This week marks 45 years since the Supreme Court issued its landmark ruling in the Roe v. Wade case. Though it’s the law of the land in the United States, family planning clinics face onslaughts of protesters on a daily basis, and for many women access to health care also includes persistent harassment.
She’s an artist, activist and photojournalist, and has spent time as an abortion clinic escort. Her ongoing project, “Faces of the Fight,” shows the intensity of these protests. But her story has roots that stretch back years.
Back in 1993, Kent found out she was pregnant when she was a 13-year-old eighth grader living in Texas. Just months into her first year as a teenager, she decided to go to a local clinic to get information about her options.
“When I went, I had finally come to the realization that an abortion was definitely the best option for me — the smartest option,” she says.
But Kent was too afraid to ask about abortion. Even as a young girl, she said she felt there was something bad or shameful about abortion, and she was worried about speaking up.
“When I went in, I kind of expected for this option to be given to me, or for someone to tell me that it was an option, because I didn’t want to have to ask,” she says. “That actually didn’t happen. They asked me what I wanted to do, and I kind of suddenly said, ‘I think I want to have this baby,’ because I didn’t know what else I was supposed to say. They said, ‘OK. We’ll get you some prenatal vitamins.’ I was pretty dumbfounded honestly.”
Kent was hoping the nurse would lay out all of her options, including abortion, so that she could choose it without stigma. When that didn’t happen, she went home with the vitamins and information about government assistance plans. Months later, at just 14 years old, and after attempting and failing to induce a miscarriage, she wound up giving birth to a healthy baby girl.
She tried to make things work with her boyfriend, who was also 13 at the time of the pregnancy, for about a year, but she eventually wound up moving in with her mother and stepfather.
“I was then in a pretty unstable environment,” she says. “I didn’t feel safe. I didn’t feel like it was a safe place for my daughter. So I looked back to her father’s side of the family and I asked them to come take her until I could find a more stable environment — a safer place to live. I left my mother’s home and I was on the streets after that. I was unable to find a place to go.”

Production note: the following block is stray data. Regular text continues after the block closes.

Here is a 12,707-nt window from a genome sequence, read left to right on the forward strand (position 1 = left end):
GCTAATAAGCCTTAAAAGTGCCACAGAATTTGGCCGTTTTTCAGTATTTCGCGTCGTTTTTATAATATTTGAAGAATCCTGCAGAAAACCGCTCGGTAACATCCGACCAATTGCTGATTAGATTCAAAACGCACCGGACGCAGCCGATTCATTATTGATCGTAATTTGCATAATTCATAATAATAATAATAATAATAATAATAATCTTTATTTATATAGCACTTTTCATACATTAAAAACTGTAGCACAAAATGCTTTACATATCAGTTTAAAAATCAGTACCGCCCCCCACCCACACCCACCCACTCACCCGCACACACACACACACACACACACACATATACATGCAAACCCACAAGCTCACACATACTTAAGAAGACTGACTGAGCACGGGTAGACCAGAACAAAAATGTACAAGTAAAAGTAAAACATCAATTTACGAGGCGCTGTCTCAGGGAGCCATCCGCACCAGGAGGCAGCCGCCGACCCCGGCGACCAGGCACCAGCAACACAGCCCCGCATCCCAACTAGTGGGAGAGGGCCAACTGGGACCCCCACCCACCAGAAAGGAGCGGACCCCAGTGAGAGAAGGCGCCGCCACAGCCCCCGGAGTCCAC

But in the months leading up to the birth of her daughter, Kent visited her local clinic several times for prenatal care.
“I remember feeling like I was in a tornado,” she says. “I do very vividly remember someone spitting at my feet, and I was really confused — I didn’t have any idea this was a thing, who these people were, or why they were there. I couldn’t really understand why they were shouting.”
Nowadays, Kent is trying to put a face to the protesters outside of abortion clinics. She’s visited demonstrations across the East Coast and Midwest, and takes photos of protesters on location.
“The truth is that these are often very aggressive and intimidating people and the tactics that they use are scary,” she says. “They’re invasive, and they’re meant to shame women and really do nothing else.”
Kent says she tries hard to stay away from creating any kind of spin around the photos. When she’s out in the field, she doesn’t try to attack or provoke the demonstrators to get the shot, but she merely attempts to speak with them. Additionally, she doesn’t go on special occasions — like the anniversary of Roe — but rather on a typical day that protesters may be in front of clinics.
“It’s clearly a very frightening place for a person to be,” Kent says. “[Women are] showing up at a clinic expecting to just walk in and access health care, and instead you show up and these photographs clearly show the opposite of what these people like to claim they’re doing, which is caring for women. Really it just shows that they hope to control women.”
Kent says that she has been confronted by protesters in the past and that they have called the police on her. She’s also received online harassment and threats for her pictures, but she’s not stopping — she’s hoping to send a message to the demonstrators.
“I would really like to see these protesters realize what they actually look like — hopefully, these photographs will do that,” she says. “I’m really grateful that I’ve seen a lot of comments from pro-life people or anti-abortion people in response to these photos that say things like, ‘I’m pro-life but I really don’t approve of these tactics.’ I think we need more people like that speaking out against this harassment.”
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